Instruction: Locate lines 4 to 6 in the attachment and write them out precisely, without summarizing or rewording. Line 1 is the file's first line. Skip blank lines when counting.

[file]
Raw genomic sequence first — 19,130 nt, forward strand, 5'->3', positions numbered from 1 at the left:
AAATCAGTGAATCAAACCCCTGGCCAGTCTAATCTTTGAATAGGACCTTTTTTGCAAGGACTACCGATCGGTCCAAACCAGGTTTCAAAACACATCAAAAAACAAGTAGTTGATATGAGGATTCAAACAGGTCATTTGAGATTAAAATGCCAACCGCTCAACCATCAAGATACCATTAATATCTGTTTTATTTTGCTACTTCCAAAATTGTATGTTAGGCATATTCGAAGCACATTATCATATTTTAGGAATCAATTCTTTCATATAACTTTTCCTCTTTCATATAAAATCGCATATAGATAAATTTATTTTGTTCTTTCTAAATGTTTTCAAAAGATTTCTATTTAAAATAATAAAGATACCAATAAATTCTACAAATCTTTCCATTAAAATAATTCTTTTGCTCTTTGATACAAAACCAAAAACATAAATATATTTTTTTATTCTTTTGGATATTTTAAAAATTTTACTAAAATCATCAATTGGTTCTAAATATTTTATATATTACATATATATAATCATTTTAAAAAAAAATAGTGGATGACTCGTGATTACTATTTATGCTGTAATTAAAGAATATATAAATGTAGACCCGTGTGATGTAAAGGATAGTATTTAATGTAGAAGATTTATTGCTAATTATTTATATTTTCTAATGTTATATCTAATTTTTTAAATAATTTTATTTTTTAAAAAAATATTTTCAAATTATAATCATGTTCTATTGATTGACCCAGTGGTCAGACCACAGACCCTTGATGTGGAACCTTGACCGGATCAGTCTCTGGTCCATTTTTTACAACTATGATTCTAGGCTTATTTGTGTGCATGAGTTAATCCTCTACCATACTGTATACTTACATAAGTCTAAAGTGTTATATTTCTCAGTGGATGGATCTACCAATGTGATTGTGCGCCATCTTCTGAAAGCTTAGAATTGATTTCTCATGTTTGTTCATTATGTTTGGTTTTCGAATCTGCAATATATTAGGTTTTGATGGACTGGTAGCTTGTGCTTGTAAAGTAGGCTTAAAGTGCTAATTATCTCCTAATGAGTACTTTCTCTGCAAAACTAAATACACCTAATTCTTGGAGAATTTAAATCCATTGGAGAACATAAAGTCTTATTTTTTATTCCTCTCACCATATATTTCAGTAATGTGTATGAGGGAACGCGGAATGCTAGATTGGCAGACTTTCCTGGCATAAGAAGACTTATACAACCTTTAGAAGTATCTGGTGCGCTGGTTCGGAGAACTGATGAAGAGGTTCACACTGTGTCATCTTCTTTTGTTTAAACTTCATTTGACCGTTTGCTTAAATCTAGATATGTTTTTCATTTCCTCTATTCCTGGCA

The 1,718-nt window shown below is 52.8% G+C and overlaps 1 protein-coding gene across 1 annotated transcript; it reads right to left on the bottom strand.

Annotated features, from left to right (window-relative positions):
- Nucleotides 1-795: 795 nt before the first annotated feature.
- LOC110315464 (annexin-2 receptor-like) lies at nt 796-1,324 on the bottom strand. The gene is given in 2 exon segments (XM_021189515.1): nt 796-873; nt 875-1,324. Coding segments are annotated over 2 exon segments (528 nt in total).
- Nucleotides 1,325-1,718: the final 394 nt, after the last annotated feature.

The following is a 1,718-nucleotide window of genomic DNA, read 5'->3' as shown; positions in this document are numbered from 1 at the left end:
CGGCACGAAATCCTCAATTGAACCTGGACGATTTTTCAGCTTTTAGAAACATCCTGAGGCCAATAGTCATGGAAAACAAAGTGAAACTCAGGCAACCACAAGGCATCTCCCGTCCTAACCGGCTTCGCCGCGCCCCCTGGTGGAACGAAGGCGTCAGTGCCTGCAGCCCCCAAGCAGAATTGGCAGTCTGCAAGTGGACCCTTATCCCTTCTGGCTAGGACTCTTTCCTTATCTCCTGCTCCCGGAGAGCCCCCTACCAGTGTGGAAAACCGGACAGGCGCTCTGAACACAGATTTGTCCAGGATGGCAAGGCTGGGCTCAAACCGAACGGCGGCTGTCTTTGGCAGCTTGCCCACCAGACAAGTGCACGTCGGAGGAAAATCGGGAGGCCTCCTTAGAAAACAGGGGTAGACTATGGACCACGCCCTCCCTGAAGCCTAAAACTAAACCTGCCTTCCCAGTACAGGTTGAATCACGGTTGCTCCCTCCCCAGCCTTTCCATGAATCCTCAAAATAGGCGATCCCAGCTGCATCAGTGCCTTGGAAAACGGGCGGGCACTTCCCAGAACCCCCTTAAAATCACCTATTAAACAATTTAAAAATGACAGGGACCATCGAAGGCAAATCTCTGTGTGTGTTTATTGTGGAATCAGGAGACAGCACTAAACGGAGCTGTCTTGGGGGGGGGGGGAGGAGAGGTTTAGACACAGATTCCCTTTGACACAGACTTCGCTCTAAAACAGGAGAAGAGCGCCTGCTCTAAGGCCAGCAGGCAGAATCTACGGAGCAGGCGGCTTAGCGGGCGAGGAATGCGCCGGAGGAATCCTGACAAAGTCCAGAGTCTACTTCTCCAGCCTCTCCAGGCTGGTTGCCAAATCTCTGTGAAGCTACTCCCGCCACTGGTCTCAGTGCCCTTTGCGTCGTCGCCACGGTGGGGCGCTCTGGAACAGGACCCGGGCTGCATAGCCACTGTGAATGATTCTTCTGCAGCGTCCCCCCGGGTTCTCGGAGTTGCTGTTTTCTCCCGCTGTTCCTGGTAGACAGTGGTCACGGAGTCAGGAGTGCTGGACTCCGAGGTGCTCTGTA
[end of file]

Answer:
Annotated features, from left to right (window-relative positions):
- Nucleotides 1-795: 795 nt before the first annotated feature.
- LOC110315464 (annexin-2 receptor-like) lies at nt 796-1,324 on the bottom strand. The gene is given in 2 exon segments (XM_021189515.1): nt 796-873; nt 875-1,324. Coding segments are annotated over 2 exon segments (528 nt in total).